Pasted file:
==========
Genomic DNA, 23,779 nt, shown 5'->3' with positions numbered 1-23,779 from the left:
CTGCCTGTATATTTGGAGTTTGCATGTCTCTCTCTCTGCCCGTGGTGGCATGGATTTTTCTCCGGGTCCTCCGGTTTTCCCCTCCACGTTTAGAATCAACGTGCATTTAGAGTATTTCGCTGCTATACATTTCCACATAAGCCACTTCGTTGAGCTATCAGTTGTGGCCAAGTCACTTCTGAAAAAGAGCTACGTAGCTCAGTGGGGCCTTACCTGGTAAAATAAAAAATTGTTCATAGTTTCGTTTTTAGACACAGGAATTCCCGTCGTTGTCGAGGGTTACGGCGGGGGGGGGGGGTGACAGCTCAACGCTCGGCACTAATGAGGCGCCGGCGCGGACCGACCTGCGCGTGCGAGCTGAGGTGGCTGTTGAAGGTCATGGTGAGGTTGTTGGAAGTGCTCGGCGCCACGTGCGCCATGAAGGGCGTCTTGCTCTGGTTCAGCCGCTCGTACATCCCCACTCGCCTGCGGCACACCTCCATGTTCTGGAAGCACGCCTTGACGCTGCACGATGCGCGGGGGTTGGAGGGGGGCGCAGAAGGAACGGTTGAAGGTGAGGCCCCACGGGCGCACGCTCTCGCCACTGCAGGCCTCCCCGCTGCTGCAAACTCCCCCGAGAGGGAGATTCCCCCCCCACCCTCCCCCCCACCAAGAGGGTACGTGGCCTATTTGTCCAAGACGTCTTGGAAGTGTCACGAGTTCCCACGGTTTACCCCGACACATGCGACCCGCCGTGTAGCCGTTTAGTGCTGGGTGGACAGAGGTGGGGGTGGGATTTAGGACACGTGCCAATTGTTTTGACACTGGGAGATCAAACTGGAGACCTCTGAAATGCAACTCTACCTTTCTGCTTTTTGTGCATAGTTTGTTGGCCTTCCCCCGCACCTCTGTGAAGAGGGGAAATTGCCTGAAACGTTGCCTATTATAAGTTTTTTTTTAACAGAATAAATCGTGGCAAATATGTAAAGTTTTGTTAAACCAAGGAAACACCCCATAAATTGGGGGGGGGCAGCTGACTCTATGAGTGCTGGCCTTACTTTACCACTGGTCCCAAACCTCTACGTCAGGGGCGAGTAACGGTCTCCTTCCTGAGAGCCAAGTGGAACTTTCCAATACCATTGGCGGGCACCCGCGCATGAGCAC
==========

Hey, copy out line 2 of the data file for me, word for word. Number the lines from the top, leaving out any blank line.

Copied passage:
CTGCCTGTATATTTGGAGTTTGCATGTCTCTCTCTCTGCCCGTGGTGGCATGGATTTTTCTCCGGGTCCTCCGGTTTTCCCCTCCACGTTTAGAATCAACGTGCATTTAGAGTATTTCGCTGCTATACATTTCCACATAAGCCACTTCGTTGAGCTATCAGTTGTGGCCAAGTCACTTCTGAAAAAGAGCTACGTAGCTCAGTGGGGCCTTACCTGGTAAAATAAAAAATTGTTCATAGTTTCGTTTTTAGACACAGGAATTCCCGTCGTTGTCGAGGGTTACGGCGGGGGGGGGGGGTGACAGCTCAACGCTCGGCACTAATGAGGCGCCGGCGCGGACCGACCTGCGCGTGCGAGCTGAGGTGGCTGTTGAAGGTCATGGTGAGGTTGTTGGAAGTGCTCGGCGCCACGTGCGCCATGAAGGGCGTCTTGCTCTGGTTCAGCCGCTCGTACATCCCCACTCGCCTGCGGCACACCTCCATGTTCTGGAAGCACGCCTTGACGCTGCACGATGCGCGGGGGTTGGAGGGGGGCGCAGAAGGAACGGTTGAAGGTGAGGCCCCACGGGCGCACGCTCTCGCCACTGCAGGCCTCCCCGCTGCTGCAAACTCCCCCGAGAGGGAGATTCCCCCCCCACCCTCCCCCCCACCAAGAGGGTACGTGGCCTATTTGTCCAAGACGTCTTGGAAGTGTCACGAGTTCCCACGGTTTACCCCGACACATGCGACCCGCCGTGTAGCCGTTTAGTGCTGGGTGGACAGAGGTGGGGGTGGGATTTAGGACACGTGCCAATTGTTTTGACACTGGGAGATCAAACTGGAGACCTCTGAAATGCAACTCTACCTTTCTGCTTTTTGTGCATAGTTTGTTGGCCTTCCCCCGCACCTCTGTGAAGAGGGGAAATTGCCTGAAACGTTGCCTATTATAAGTTTTTTTTTAACAGAATAAATCGTGGCAAATATGTAAAGTTTTGTTAAACCAAGGAAACACCCCATAAATTGGGGGGGGGCAGCTGACTCTATGAGTGCTGGCCTTACTTTACCACTGGTCCCAAACCTCTACGTCAGGGGCGAGTAACGGTCTCCTTCCTGAGAGCCAAGTGGAACTTTCCAATACCATTGGCGGGCACCCGCGCATGAGCAC